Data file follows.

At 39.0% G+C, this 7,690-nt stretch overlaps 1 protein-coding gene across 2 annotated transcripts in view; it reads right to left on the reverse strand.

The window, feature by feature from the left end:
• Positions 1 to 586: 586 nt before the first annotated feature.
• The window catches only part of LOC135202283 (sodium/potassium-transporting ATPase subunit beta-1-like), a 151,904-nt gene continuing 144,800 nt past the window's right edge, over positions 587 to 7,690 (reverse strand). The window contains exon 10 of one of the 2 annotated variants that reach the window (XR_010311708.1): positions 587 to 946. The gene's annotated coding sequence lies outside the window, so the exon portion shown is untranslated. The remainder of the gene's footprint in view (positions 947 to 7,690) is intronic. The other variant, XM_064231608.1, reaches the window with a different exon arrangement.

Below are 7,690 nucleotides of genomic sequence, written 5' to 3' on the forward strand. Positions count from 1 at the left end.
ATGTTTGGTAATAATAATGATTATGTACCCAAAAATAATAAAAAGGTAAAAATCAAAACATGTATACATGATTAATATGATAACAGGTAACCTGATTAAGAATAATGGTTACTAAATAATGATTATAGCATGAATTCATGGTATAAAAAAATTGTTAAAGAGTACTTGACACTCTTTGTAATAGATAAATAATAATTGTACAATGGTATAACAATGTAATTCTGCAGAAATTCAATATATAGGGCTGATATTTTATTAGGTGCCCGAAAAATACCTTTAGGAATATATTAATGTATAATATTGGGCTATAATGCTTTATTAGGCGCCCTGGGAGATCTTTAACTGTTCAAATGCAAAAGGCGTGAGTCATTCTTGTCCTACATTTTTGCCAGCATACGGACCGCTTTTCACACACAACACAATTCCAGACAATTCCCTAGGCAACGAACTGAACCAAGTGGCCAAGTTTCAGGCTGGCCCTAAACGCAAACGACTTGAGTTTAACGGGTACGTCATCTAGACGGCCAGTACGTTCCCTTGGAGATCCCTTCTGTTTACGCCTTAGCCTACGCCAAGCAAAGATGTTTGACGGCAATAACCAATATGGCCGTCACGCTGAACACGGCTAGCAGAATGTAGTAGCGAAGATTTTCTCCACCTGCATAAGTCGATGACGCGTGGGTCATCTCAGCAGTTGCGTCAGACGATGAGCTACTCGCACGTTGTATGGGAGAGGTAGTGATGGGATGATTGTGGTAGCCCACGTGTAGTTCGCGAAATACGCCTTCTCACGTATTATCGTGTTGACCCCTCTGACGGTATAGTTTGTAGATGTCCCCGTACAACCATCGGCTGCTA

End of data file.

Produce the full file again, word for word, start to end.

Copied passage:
At 39.0% G+C, this 7,690-nt stretch overlaps 1 protein-coding gene across 2 annotated transcripts in view; it reads right to left on the reverse strand.

The window, feature by feature from the left end:
• Positions 1 to 586: 586 nt before the first annotated feature.
• The window catches only part of LOC135202283 (sodium/potassium-transporting ATPase subunit beta-1-like), a 151,904-nt gene continuing 144,800 nt past the window's right edge, over positions 587 to 7,690 (reverse strand). The window contains exon 10 of one of the 2 annotated variants that reach the window (XR_010311708.1): positions 587 to 946. The gene's annotated coding sequence lies outside the window, so the exon portion shown is untranslated. The remainder of the gene's footprint in view (positions 947 to 7,690) is intronic. The other variant, XM_064231608.1, reaches the window with a different exon arrangement.

Below are 7,690 nucleotides of genomic sequence, written 5' to 3' on the forward strand. Positions count from 1 at the left end.
ATGTTTGGTAATAATAATGATTATGTACCCAAAAATAATAAAAAGGTAAAAATCAAAACATGTATACATGATTAATATGATAACAGGTAACCTGATTAAGAATAATGGTTACTAAATAATGATTATAGCATGAATTCATGGTATAAAAAAATTGTTAAAGAGTACTTGACACTCTTTGTAATAGATAAATAATAATTGTACAATGGTATAACAATGTAATTCTGCAGAAATTCAATATATAGGGCTGATATTTTATTAGGTGCCCGAAAAATACCTTTAGGAATATATTAATGTATAATATTGGGCTATAATGCTTTATTAGGCGCCCTGGGAGATCTTTAACTGTTCAAATGCAAAAGGCGTGAGTCATTCTTGTCCTACATTTTTGCCAGCATACGGACCGCTTTTCACACACAACACAATTCCAGACAATTCCCTAGGCAACGAACTGAACCAAGTGGCCAAGTTTCAGGCTGGCCCTAAACGCAAACGACTTGAGTTTAACGGGTACGTCATCTAGACGGCCAGTACGTTCCCTTGGAGATCCCTTCTGTTTACGCCTTAGCCTACGCCAAGCAAAGATGTTTGACGGCAATAACCAATATGGCCGTCACGCTGAACACGGCTAGCAGAATGTAGTAGCGAAGATTTTCTCCACCTGCATAAGTCGATGACGCGTGGGTCATCTCAGCAGTTGCGTCAGACGATGAGCTACTCGCACGTTGTATGGGAGAGGTAGTGATGGGATGATTGTGGTAGCCCACGTGTAGTTCGCGAAATACGCCTTCTCACGTATTATCGTGTTGACCCCTCTGACGGTATAGTTTGTAGATGTCCCCGTACAACCATCGGCTGCTA